However, even in the context of an investigatory interview which the employee reasonably fears will result in disciplinary action, Weingarten does not hold that the right to union representation is unconditional. Weingarten provides that before a witness may intervene the employee must request the presence of the witness and that the employer must consent to this request. If the employer declines to proceed with a representative present, the employee must then decide whether she would rather forego representation and continue the interview, or whether she will insist on representation and thereby forfeit whatever value the investigative interview might have for her, leaving the employer to investigate without the benefit of the employee's input or explanation. 420 U.S. at 257-59. Thus, neither the union representative nor the employee has an absolute right to insist on the representative's presence at the interview.
Here, while Hirschfeld did not specifically request Cornell's presence at the time of the interview, that failure would not necessarily negate the Weingarten right if the Board should find that Hirschfeld had been deprived of an adequate opportunity to make that request to Lawton. Also, the fact that Cornell was not technically a union representative, and had merely agreed to represent the other employees in bringing their grievances to their supervisor, would not be a barrier to the assertion of the right of representation. As Justices Stewart and Powell noted in their dissent in Weingarten, 420 U.S. at 270 n.1, citing N.L.R.B. v. Washington Aluminum Co., 370 U.S. 9, 8 L. Ed. 2d 298, 82 S. Ct. 1099 (1962), there can be little doubt that the protection afforded to concerted activities under the NLRA applies equally to workers in unionized or in non-unionized firms. Beyond these two factors, however, it is wholly unclear why the Board found that Weingarten provided justification for the Board's holding. The Board did not indicate how it reconciled the record before it with the Weingarten requirement that the employer and employee be given the option of proceeding without a witness present, for this record is notably barren of any evidence of such a choice. Moreover, the Board failed to make clear whether it believed the Hirschfeld-Lawton confrontation could be termed an investigative interview or a disciplinary interview, or neither. It would seem that the distinction is of some importance for though the right to a representative pertains in the investigatory context, as in Weingarten, and in certain disciplinary contexts, as set forth in earlier Board holdings recognized by the court in Weingarten, 420 U.S. at 260, see, e.g., Texaco, Inc., Houston Producing Division, 168 N.L.R.B. 361 (1967), enforcement denied, 408 F.2d 142 (5th Cir. 1969); Jacobe-Pearson Ford, Inc., 172 N.L.R.B. 594 (1968),*fn5 it is unclear if and when that right may be asserted in interviews which do not fall within either of those categories. The existence of the right has been keyed to the type of interview conducted, and the Board has here failed to elucidate the basis upon which it concluded that intervention by a witness at this interview was appropriate or necessary.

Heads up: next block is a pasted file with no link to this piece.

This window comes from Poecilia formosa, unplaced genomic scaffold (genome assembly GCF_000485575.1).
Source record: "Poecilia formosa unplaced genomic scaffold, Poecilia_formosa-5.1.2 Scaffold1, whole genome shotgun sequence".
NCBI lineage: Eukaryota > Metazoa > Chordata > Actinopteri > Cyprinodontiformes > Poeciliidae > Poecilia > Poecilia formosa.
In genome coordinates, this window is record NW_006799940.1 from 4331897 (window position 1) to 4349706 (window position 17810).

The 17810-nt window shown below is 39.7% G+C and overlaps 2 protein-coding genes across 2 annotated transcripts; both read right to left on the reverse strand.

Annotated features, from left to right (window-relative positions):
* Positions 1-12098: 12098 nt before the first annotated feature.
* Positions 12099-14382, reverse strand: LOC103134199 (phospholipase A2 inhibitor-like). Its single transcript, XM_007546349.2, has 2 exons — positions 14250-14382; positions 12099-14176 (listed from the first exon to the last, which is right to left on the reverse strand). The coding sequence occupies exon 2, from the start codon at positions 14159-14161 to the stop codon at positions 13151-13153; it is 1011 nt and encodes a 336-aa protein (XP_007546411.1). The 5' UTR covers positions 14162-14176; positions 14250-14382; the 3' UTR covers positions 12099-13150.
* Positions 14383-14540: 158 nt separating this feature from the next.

Upon this petition for enforcement, the Board sets forth the reasoning which it contends places Cornell's intervention on behalf of Hirschfeld within the area of activities protected by § 7 of the Act. But as the Court stated in Burlington Truck Lines, Inc. v. United States, 371 U.S. 156, 168, 9 L. Ed. 2d 207, 83 S. Ct. 239 (1962), we "may not accept appellate counsel's post hoc rationalizations for agency action. .." The purpose of the Chenery rule requiring that an agency's discretionary order be upheld, if at all, on the same basis articulated by the agency is to avoid "propel[ling] the court into the domain which Congress has set aside exclusively for the administrative agency." 332 U.S. at 196. See also Phelps Dodge Corp. v. N.L.R.B., 313 U.S. 177, 197, 85 L. Ed. 1271, 61 S. Ct. 845 (1941).
In § 10 of the N.L.R.A, 29 U.S.C. § 160, the Board is vested with the authority to enforce and effectuate the provisions of that Act, and the Court has noted the special deference that is to be accorded a Board determination of "whether or not the 'need' [for union assistance at an interview] exists in light of changing industrial practices and the Board's cumulative experience in dealing with labor management relations." Weingarten, supra, 420 U.S. at 266. If the Board here intended to expand the representative right upheld in Weingarten, or intended to create a new right growing out of its experience in effectuating the policy of the Act, it failed to make clear its intentions. As the decision below now stands, the Board has chosen to rely on a single judicial precedent without explaining its applicability, and, under these circumstances, S.E.C. v. Chenery Corp., 318 U.S. 80, 87 L. Ed. 626, 63 S. Ct. 454 (1943) and its progeny dictate that we remand for such further proceedings as may be deemed appropriate.
In view of our denial of the petition for enforcement, and the necessity for a remand, it would be inappropriate at this stage to reach the additional point of error raised by Columbia with reference to the notice it has been ordered to post on campus.
Enforcement denied; remanded to the Board for further proceedings not inconsistent with this opinion.
Enforcement denied; remanded to the Board for further proceedings not inconsistent with this opinion.